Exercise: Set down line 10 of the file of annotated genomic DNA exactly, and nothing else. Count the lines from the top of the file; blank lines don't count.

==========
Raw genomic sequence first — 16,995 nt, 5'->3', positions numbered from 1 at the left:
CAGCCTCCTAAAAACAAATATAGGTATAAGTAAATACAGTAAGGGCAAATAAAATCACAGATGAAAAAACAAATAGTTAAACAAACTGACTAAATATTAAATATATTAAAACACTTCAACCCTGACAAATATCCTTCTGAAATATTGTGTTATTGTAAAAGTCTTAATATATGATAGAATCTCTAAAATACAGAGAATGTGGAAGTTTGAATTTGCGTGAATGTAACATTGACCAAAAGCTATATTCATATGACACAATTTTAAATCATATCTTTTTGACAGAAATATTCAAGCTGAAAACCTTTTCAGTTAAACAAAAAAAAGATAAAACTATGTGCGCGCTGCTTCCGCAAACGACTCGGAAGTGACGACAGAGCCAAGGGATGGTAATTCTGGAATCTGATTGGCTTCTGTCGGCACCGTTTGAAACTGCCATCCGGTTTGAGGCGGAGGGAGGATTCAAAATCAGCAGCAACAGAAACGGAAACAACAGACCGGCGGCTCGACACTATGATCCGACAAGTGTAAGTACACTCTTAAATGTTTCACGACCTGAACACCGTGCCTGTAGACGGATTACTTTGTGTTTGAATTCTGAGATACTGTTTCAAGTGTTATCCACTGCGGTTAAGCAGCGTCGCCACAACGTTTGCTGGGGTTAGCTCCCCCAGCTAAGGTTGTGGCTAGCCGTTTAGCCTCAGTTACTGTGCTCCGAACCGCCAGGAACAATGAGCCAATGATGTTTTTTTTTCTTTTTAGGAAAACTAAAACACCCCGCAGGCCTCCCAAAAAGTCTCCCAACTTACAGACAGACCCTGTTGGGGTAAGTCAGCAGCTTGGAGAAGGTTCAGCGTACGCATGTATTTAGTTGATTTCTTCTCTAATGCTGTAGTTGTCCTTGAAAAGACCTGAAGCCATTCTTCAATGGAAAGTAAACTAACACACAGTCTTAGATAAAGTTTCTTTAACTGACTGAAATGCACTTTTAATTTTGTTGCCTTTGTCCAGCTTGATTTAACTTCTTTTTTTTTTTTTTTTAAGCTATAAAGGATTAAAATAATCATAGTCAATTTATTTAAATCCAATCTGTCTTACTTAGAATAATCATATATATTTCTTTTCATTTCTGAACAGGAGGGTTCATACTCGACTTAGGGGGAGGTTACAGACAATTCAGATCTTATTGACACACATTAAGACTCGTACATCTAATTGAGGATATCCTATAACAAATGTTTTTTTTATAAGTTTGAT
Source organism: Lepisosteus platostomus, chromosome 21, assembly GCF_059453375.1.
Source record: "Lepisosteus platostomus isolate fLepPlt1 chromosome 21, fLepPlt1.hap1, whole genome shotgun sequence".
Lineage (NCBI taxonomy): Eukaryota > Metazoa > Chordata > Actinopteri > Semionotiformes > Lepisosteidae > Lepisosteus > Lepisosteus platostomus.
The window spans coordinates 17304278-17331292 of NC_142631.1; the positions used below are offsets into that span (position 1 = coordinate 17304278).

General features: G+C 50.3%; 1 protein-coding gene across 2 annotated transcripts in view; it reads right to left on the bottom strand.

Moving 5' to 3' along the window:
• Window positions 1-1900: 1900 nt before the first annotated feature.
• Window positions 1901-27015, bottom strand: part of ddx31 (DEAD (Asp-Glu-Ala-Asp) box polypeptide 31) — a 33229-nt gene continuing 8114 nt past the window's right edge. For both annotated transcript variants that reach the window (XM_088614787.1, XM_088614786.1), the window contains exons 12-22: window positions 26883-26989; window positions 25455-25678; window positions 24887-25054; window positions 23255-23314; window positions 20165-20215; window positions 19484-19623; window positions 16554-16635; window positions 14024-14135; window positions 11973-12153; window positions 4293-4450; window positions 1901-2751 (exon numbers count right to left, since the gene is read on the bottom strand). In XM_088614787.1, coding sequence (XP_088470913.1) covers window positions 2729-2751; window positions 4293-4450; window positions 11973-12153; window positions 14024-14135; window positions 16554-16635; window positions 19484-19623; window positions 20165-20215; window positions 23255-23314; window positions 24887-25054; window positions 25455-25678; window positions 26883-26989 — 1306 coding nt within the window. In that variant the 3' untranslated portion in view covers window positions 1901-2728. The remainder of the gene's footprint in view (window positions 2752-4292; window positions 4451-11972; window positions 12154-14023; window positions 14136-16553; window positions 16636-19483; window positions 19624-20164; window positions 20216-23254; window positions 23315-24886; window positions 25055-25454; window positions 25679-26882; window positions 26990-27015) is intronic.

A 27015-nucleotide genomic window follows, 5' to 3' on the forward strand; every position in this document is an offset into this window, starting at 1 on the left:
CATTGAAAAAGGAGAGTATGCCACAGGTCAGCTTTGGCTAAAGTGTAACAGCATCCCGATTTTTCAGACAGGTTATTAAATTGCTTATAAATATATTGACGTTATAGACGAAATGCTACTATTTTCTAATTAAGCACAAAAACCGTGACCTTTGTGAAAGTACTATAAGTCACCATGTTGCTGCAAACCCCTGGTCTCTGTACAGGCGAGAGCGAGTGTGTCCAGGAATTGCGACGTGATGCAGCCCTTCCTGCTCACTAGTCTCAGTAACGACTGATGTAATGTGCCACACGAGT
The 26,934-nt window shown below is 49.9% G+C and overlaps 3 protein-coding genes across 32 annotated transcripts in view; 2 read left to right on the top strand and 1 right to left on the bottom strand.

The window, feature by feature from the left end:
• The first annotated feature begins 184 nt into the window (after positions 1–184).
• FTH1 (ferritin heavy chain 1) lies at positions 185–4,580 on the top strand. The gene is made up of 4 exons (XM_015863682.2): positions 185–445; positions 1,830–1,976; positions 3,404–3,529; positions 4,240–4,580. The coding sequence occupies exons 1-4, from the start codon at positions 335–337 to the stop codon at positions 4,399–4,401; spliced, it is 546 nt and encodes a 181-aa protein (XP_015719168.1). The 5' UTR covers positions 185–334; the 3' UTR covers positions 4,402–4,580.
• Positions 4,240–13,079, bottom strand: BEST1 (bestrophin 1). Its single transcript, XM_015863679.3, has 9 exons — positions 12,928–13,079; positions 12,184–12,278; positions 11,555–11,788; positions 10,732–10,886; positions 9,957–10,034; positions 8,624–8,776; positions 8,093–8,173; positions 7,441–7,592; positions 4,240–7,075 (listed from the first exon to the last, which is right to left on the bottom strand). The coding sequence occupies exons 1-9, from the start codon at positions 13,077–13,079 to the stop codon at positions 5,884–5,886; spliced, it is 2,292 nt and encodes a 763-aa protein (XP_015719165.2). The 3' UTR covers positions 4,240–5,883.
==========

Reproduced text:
• Window positions 1901-27015, bottom strand: part of ddx31 (DEAD (Asp-Glu-Ala-Asp) box polypeptide 31) — a 33229-nt gene continuing 8114 nt past the window's right edge. For both annotated transcript variants that reach the window (XM_088614787.1, XM_088614786.1), the window contains exons 12-22: window positions 26883-26989; window positions 25455-25678; window positions 24887-25054; window positions 23255-23314; window positions 20165-20215; window positions 19484-19623; window positions 16554-16635; window positions 14024-14135; window positions 11973-12153; window positions 4293-4450; window positions 1901-2751 (exon numbers count right to left, since the gene is read on the bottom strand). In XM_088614787.1, coding sequence (XP_088470913.1) covers window positions 2729-2751; window positions 4293-4450; window positions 11973-12153; window positions 14024-14135; window positions 16554-16635; window positions 19484-19623; window positions 20165-20215; window positions 23255-23314; window positions 24887-25054; window positions 25455-25678; window positions 26883-26989 — 1306 coding nt within the window. In that variant the 3' untranslated portion in view covers window positions 1901-2728. The remainder of the gene's footprint in view (window positions 2752-4292; window positions 4451-11972; window positions 12154-14023; window positions 14136-16553; window positions 16636-19483; window positions 19624-20164; window positions 20216-23254; window positions 23315-24886; window positions 25055-25454; window positions 25679-26882; window positions 26990-27015) is intronic.